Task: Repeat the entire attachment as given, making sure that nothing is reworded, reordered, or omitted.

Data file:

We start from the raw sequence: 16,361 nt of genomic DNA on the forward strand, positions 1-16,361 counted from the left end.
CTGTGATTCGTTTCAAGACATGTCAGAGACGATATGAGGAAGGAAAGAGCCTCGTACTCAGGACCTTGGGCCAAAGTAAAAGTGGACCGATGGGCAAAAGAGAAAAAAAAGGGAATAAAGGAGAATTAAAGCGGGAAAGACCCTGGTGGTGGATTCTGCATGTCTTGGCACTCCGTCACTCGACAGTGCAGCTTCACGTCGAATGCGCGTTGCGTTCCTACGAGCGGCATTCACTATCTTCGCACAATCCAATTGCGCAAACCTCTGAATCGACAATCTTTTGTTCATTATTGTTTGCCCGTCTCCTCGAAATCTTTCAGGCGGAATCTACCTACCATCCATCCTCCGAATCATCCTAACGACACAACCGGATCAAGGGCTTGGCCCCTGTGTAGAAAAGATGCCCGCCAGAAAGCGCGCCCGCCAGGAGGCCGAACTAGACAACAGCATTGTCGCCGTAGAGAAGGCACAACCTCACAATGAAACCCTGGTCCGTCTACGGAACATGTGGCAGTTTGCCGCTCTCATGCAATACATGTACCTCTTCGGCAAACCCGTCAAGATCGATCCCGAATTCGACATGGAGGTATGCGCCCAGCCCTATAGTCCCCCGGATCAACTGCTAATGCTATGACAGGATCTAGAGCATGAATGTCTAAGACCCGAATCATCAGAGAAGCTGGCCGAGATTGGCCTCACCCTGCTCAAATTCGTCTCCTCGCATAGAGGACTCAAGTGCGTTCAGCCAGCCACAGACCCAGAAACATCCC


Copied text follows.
We start from the raw sequence: 16,361 nt of genomic DNA on the forward strand, positions 1-16,361 counted from the left end.
CTGTGATTCGTTTCAAGACATGTCAGAGACGATATGAGGAAGGAAAGAGCCTCGTACTCAGGACCTTGGGCCAAAGTAAAAGTGGACCGATGGGCAAAAGAGAAAAAAAAGGGAATAAAGGAGAATTAAAGCGGGAAAGACCCTGGTGGTGGATTCTGCATGTCTTGGCACTCCGTCACTCGACAGTGCAGCTTCACGTCGAATGCGCGTTGCGTTCCTACGAGCGGCATTCACTATCTTCGCACAATCCAATTGCGCAAACCTCTGAATCGACAATCTTTTGTTCATTATTGTTTGCCCGTCTCCTCGAAATCTTTCAGGCGGAATCTACCTACCATCCATCCTCCGAATCATCCTAACGACACAACCGGATCAAGGGCTTGGCCCCTGTGTAGAAAAGATGCCCGCCAGAAAGCGCGCCCGCCAGGAGGCCGAACTAGACAACAGCATTGTCGCCGTAGAGAAGGCACAACCTCACAATGAAACCCTGGTCCGTCTACGGAACATGTGGCAGTTTGCCGCTCTCATGCAATACATGTACCTCTTCGGCAAACCCGTCAAGATCGATCCCGAATTCGACATGGAGGTATGCGCCCAGCCCTATAGTCCCCCGGATCAACTGCTAATGCTATGACAGGATCTAGAGCATGAATGTCTAAGACCCGAATCATCAGAGAAGCTGGCCGAGATTGGCCTCACCCTGCTCAAATTCGTCTCCTCGCATAGAGGACTCAAGTGCGTTCAGCCAGCCACAGACCCAGAAACATCCC